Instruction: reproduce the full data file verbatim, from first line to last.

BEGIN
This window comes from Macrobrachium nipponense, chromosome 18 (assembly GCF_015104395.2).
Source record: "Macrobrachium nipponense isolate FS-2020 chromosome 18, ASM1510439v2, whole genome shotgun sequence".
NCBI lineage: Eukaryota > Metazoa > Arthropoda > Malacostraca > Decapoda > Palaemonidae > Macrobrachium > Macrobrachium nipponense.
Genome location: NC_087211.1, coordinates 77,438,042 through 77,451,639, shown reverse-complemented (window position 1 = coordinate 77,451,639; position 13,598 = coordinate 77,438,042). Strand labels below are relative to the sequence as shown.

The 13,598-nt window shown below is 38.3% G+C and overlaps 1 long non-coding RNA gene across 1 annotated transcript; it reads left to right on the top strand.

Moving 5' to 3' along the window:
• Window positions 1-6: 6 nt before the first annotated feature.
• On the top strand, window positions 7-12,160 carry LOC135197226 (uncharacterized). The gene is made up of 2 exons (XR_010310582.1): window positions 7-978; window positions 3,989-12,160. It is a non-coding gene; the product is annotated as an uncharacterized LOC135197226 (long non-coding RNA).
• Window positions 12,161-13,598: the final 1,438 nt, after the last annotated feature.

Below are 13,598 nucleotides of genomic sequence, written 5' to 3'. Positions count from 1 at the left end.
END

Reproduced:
This window comes from Macrobrachium nipponense, chromosome 18 (assembly GCF_015104395.2).
Source record: "Macrobrachium nipponense isolate FS-2020 chromosome 18, ASM1510439v2, whole genome shotgun sequence".
NCBI lineage: Eukaryota > Metazoa > Arthropoda > Malacostraca > Decapoda > Palaemonidae > Macrobrachium > Macrobrachium nipponense.
Genome location: NC_087211.1, coordinates 77,438,042 through 77,451,639, shown reverse-complemented (window position 1 = coordinate 77,451,639; position 13,598 = coordinate 77,438,042). Strand labels below are relative to the sequence as shown.

The 13,598-nt window shown below is 38.3% G+C and overlaps 1 long non-coding RNA gene across 1 annotated transcript; it reads left to right on the top strand.

Moving 5' to 3' along the window:
• Window positions 1-6: 6 nt before the first annotated feature.
• On the top strand, window positions 7-12,160 carry LOC135197226 (uncharacterized). The gene is made up of 2 exons (XR_010310582.1): window positions 7-978; window positions 3,989-12,160. It is a non-coding gene; the product is annotated as an uncharacterized LOC135197226 (long non-coding RNA).
• Window positions 12,161-13,598: the final 1,438 nt, after the last annotated feature.

Below are 13,598 nucleotides of genomic sequence, written 5' to 3'. Positions count from 1 at the left end.